Amy: A Life Through The Lens by Darren and Elliott Bloom

Column: Literature In Review   |   Date Published: Sunday, 14 May 17   |   Author: Cara Lennon   |   1 month, 2 weeks ago

     [Omnibus Press; 2017]

A picture may be worth a thousand words, but ideally you want those to be a thousand words that are different from each other. If translated to text, the photobiography Amy: A Life Through the Lens would read Camden pub, Camden pub, drugs, boobs, boyfriends, nightclub. Rinse and repeat for 300 pages. Oh look, there’s Kate Moss.

If you already know that Amy Winehouse was a gorgeous, talented singer with substance abuse issues, this book doesn’t have much more to offer you unless you’re dying to know precisely when she got her breasts augmented, or you’ve got a crying need for a coffee table book with a few nip slips in it.

The photography in Amy is drawn exclusively from the work of Darren and Elliott Bloom, two paparazzos who had a tenuous link to the Winehouse family. They bill themselves as friends of the family with exclusive access to Winehouse – a claim that’s at odds with stories they share of racing around central London at ungodly hours, competing with other photographers to find her.

As far as tabloid photos go, it’s a glossy and comprehensive collection. Winehouse, uncompromising and vivacious, is unapologetic at her worst and at her best. But the title ‘A Life Through the Lens’ is accurate only if a life can be measured in a series of tipsy night-time stumbles from one part of London to another. There are no childhood photos or anything pre-fame; no red carpet shots, award ceremonies, no tours of the family home. Most unforgivably for a book that purports to chronicle the career of a singer, there’s next to no music. No recording sessions, no real gigs to speak of, no green room candids. No record sleeves or concert posters.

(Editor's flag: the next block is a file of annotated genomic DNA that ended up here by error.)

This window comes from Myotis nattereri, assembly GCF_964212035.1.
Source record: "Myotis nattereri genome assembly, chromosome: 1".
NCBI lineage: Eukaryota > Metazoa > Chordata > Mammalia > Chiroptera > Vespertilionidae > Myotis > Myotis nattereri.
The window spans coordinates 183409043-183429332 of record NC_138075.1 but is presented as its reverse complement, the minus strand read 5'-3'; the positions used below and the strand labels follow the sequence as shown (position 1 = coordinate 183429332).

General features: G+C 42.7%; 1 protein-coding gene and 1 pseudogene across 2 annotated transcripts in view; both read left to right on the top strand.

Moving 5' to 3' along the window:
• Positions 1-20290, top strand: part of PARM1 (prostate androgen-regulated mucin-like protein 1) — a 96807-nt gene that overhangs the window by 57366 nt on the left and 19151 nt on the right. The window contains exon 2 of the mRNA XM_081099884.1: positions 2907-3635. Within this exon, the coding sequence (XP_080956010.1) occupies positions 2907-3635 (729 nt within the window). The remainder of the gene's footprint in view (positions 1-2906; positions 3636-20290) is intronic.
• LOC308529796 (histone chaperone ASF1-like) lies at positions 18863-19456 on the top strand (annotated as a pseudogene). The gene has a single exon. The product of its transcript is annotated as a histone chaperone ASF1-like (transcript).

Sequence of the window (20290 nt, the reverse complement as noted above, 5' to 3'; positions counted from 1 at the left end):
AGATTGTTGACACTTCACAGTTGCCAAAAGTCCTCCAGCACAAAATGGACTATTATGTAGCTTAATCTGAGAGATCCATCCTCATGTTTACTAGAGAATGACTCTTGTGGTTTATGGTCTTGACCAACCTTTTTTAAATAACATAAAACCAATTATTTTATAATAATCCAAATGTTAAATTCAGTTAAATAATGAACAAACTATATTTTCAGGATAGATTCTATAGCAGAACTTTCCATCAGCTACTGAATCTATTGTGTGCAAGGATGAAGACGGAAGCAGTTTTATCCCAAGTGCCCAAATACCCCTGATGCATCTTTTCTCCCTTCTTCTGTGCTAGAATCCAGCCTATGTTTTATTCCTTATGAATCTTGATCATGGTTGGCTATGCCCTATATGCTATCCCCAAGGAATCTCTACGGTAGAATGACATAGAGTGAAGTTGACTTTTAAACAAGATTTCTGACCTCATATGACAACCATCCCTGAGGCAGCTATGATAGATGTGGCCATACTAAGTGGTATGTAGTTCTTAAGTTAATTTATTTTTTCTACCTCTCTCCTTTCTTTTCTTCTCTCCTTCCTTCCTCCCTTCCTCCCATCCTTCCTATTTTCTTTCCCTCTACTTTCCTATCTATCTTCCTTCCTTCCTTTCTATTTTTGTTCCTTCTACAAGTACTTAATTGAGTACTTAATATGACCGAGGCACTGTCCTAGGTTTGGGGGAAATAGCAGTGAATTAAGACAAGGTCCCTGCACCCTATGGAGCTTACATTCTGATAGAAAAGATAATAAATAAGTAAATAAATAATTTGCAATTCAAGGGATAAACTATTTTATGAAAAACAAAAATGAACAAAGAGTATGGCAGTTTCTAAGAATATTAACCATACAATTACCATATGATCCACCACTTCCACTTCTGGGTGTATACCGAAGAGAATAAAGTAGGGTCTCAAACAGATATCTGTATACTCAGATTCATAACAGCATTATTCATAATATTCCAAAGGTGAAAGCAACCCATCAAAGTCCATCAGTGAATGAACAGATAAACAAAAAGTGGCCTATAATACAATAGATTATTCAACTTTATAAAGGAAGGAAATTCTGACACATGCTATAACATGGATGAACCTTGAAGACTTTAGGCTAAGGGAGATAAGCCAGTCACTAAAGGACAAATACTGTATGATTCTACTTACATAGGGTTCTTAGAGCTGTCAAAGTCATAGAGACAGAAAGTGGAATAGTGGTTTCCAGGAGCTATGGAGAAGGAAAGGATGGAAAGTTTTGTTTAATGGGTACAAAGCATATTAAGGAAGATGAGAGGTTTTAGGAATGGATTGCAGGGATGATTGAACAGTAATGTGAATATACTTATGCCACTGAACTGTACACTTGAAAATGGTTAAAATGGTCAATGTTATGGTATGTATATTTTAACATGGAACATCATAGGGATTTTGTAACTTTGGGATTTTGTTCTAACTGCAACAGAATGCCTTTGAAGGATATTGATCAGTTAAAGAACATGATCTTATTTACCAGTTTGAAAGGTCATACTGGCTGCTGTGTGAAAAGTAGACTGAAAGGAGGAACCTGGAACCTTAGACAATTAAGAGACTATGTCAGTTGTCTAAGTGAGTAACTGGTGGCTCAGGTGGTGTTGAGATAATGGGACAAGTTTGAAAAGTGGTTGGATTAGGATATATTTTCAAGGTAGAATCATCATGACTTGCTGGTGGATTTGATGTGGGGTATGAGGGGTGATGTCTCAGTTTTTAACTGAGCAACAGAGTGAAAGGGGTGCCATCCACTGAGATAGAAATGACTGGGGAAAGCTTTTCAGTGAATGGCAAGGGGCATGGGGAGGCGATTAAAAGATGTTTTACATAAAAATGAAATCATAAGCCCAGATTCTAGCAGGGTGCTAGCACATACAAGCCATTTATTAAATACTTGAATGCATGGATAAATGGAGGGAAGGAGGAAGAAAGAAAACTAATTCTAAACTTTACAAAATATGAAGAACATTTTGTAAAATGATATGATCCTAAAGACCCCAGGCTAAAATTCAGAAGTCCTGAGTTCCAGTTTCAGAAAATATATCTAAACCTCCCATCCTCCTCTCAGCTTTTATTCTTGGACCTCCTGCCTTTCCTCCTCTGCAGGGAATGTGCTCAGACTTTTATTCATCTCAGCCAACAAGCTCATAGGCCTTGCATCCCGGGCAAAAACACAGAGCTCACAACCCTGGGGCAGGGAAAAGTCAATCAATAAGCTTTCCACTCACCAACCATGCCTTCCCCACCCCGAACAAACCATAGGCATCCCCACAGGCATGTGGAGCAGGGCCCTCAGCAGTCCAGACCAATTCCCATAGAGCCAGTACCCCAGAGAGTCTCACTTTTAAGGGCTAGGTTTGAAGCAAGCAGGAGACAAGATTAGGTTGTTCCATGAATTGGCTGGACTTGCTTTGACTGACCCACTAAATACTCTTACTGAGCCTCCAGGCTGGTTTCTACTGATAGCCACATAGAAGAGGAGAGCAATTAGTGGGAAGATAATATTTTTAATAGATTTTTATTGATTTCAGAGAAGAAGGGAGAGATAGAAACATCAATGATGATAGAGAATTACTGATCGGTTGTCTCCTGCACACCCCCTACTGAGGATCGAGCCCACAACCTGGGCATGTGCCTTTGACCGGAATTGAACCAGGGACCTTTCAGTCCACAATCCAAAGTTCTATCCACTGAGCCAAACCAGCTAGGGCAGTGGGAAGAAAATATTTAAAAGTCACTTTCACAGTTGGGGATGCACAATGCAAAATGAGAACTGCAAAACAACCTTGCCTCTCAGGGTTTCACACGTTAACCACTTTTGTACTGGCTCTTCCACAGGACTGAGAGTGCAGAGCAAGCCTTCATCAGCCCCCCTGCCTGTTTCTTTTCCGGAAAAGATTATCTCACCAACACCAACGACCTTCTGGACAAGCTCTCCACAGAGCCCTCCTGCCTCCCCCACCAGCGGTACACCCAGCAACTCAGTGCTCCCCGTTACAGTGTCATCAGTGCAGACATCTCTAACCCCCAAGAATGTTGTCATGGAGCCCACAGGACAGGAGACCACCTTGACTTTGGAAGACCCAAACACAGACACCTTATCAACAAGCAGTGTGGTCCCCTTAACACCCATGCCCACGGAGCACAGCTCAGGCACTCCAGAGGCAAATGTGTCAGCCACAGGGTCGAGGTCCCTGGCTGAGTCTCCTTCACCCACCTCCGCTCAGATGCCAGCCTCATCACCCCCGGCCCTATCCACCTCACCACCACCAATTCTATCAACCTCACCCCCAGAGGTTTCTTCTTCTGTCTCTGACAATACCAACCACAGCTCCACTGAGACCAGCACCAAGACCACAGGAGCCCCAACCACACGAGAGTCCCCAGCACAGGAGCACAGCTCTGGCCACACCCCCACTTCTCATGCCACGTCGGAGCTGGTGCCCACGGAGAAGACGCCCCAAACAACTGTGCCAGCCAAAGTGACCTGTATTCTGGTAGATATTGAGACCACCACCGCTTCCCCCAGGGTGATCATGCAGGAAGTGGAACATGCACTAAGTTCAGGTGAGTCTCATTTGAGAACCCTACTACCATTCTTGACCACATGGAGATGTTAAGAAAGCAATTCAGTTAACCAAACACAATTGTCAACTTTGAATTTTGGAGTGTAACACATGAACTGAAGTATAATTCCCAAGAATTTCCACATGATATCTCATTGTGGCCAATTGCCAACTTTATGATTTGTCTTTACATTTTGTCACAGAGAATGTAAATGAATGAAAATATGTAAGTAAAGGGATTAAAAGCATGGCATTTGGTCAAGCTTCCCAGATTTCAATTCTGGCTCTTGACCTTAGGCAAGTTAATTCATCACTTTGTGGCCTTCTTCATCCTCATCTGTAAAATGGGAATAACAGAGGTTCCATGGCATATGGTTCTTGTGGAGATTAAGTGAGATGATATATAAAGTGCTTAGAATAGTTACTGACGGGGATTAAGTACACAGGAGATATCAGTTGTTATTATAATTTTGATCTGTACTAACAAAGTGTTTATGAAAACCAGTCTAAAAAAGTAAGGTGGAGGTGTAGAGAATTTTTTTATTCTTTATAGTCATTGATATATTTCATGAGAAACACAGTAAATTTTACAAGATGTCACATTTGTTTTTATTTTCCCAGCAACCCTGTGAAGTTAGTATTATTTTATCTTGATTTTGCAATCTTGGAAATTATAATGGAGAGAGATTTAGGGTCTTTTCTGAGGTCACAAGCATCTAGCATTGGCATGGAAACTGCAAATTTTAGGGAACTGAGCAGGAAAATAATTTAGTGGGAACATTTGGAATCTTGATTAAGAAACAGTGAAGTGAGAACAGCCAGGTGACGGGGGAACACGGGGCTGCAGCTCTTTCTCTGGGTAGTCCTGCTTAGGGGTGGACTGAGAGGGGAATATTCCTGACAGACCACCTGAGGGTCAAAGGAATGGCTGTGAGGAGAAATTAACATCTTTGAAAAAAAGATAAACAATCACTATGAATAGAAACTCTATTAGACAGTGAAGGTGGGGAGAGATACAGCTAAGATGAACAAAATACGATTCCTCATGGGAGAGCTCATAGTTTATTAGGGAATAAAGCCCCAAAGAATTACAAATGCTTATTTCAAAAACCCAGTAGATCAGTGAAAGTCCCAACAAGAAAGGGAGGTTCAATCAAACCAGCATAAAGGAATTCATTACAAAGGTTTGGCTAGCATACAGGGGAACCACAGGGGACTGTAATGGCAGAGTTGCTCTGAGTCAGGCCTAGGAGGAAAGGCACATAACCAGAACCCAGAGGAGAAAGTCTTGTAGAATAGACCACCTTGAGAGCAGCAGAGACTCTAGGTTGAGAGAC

This feels very much like a cash-in made by two papparazzos with pictures they had on hand. Far from meeting the book’s own boast that it covers ‘all aspects of her life’, the biography doesn’t even provide much insight into the one aspect it should be able to corner: Winehouse’s relationship with the paparazzi.

But then, perhaps that’s not a comfortable subject for the Blooms. Winehouse famously attacked members of the paparazzi in 2008, taking out a court injunction banning many of them from approaching her in 2009. The aftermath of her death was smattered with speculation on how media exploitation contributed to her downfall. None of this is mentioned by the Blooms, who without a shred of introspection paint themselves as part of Winehouse’s safety net, between stories about the lengths she sometimes went to escaping from them. But hey, they wrap up with some very sad photos of the funeral. Stay classy, guys.




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